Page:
Me: “Look where I’m pointing. It’s right there.”
Evie, following the line of my finger: “I don’t see it.”
Me: “…what do those big letters say on that building?”
Evie: “I don’t see any letters.”
On Friday we were walking to school and I said, “You know, after you get your glasses you’ll be able to see all of the branches of that tree, instead of a big brown blob.” Evelyn laughed and said, “I don’t think that’s a thing, daddy.”
Me: “Do you think there will ever come a time when I will be able to sit down and drink an entire cup of coffee?”
Sara: “Wait, I’m still calculating. 2034.”
Me: “I’m just trying to be argumentative like my daughter, and automatically take the opposite viewpoint of anything you say.”
Evelyn: “I don’t necessarily do that…”
Sara: “Evelyn, we should have [your friend] over for dinner sometime.”
Ollie: “And can [her friend]’s dad come to? He just seems like a fun guy.”
Alex becomes more opinionated every day. We have now entered a phase where, once he makes a demand, you have about 8 seconds to comply before he begins shrieking at the top of his lungs.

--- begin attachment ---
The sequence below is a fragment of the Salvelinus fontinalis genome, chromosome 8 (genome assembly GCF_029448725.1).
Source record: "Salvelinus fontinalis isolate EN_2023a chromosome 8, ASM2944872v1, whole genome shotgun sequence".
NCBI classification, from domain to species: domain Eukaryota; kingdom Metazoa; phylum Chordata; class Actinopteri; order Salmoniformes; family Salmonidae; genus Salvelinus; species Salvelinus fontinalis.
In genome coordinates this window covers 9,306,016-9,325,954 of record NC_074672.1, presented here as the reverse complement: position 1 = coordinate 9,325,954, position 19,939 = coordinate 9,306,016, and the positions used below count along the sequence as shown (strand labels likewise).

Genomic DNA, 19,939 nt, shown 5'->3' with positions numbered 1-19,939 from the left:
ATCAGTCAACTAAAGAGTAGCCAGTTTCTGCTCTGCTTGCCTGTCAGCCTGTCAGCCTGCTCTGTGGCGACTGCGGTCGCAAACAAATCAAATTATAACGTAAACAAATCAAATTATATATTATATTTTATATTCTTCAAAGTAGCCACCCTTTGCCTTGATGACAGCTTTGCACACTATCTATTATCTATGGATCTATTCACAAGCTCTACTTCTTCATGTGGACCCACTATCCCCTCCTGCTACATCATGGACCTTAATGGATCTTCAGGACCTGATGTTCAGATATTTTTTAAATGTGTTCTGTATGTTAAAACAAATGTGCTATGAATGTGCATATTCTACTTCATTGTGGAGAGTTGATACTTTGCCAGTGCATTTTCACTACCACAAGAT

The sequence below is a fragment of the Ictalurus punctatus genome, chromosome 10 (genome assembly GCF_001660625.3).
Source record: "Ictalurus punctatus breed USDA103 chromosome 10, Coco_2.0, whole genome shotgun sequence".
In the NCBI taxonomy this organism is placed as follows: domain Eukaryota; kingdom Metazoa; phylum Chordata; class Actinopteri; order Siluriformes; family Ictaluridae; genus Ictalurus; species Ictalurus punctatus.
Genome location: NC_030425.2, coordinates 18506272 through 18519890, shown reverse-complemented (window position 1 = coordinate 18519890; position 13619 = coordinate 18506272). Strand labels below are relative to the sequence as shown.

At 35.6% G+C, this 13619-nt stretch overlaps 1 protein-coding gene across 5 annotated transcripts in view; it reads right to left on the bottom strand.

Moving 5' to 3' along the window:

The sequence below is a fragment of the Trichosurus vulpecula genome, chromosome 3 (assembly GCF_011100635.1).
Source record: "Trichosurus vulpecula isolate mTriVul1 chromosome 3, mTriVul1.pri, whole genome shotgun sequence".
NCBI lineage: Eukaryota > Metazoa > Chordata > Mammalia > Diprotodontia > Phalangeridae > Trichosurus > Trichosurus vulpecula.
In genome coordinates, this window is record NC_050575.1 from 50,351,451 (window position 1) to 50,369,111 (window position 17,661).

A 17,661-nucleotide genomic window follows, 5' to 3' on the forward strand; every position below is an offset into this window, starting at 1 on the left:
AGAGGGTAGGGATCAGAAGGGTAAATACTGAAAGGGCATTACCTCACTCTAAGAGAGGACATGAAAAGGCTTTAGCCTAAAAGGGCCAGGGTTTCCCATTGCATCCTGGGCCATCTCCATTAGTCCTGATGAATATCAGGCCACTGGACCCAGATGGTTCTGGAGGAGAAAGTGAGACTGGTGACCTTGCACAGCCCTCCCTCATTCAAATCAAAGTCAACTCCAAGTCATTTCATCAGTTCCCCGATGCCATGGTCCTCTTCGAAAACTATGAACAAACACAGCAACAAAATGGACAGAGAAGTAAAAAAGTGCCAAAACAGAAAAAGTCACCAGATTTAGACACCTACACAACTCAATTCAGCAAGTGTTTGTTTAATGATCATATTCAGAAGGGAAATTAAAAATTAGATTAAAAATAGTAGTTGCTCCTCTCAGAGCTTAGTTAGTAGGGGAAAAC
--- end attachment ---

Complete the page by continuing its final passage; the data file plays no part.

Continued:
That is pure, unadulterated rage, my friends. “MAMA I SAID PICK ME UP RIGHT NOWWWWWWW!!”
Right away I knew what it reminded me of. Now whenever he starts doing it, I start playing this on my phone:
Strangely, that doesn’t make him feel better.
Evelyn wanted only one thing for Christmas: a typewriter. Now mostly this was due to the fact that her parents are the worst: she wanted to type stories but was tired of having to earn computer time with chores. A typewriter is not a computer, ergo, no need to ask permission.
Now as a writer, I felt this this was a TREMENDOUSLY AMAZING idea that I wanted wholeheartedly to encourage (and honestly, felt bad to realize I was restricting her writing time so thoroughly)(and also write all my first drafts longhand, so cry me a river, sister)
“How hard can it be to find a typewriter?” I foolishly wondered.
It seems like there are two choices: pay ~$150 for a new typewriter (seriously? More than a tv?) or else go on the Internet and pay for an “antique” that may or may not work and you will probably never be able to buy ink for.